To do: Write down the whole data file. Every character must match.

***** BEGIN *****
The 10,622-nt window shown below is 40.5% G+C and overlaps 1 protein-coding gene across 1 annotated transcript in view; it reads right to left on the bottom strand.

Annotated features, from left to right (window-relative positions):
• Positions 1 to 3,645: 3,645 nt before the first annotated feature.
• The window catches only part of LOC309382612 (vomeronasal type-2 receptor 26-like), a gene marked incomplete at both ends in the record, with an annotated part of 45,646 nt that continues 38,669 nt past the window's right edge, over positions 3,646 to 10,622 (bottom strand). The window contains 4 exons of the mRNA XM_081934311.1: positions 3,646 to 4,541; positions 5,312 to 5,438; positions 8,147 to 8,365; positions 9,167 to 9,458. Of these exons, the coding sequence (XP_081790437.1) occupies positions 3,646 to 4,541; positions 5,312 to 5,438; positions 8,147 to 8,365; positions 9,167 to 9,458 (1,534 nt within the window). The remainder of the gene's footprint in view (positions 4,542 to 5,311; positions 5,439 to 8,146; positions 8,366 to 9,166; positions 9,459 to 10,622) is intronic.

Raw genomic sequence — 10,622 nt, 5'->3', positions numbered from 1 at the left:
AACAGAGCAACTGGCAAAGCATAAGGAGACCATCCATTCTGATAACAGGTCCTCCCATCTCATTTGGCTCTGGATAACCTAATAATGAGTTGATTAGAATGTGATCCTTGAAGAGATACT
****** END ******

The 10,622-nt window shown below is 40.5% G+C and overlaps 1 protein-coding gene across 1 annotated transcript in view; it reads right to left on the bottom strand.

Annotated features, from left to right (window-relative positions):
• Positions 1 to 3,645: 3,645 nt before the first annotated feature.
• The window catches only part of LOC309382612 (vomeronasal type-2 receptor 26-like), a gene marked incomplete at both ends in the record, with an annotated part of 45,646 nt that continues 38,669 nt past the window's right edge, over positions 3,646 to 10,622 (bottom strand). The window contains 4 exons of the mRNA XM_081934311.1: positions 3,646 to 4,541; positions 5,312 to 5,438; positions 8,147 to 8,365; positions 9,167 to 9,458. Of these exons, the coding sequence (XP_081790437.1) occupies positions 3,646 to 4,541; positions 5,312 to 5,438; positions 8,147 to 8,365; positions 9,167 to 9,458 (1,534 nt within the window). The remainder of the gene's footprint in view (positions 4,542 to 5,311; positions 5,439 to 8,146; positions 8,366 to 9,166; positions 9,459 to 10,622) is intronic.

Raw genomic sequence — 10,622 nt, 5'->3', positions numbered from 1 at the left:
AACAGAGCAACTGGCAAAGCATAAGGAGACCATCCATTCTGATAACAGGTCCTCCCATCTCATTTGGCTCTGGATAACCTAATAATGAGTTGATTAGAATGTGATCCTTGAAGAGATACT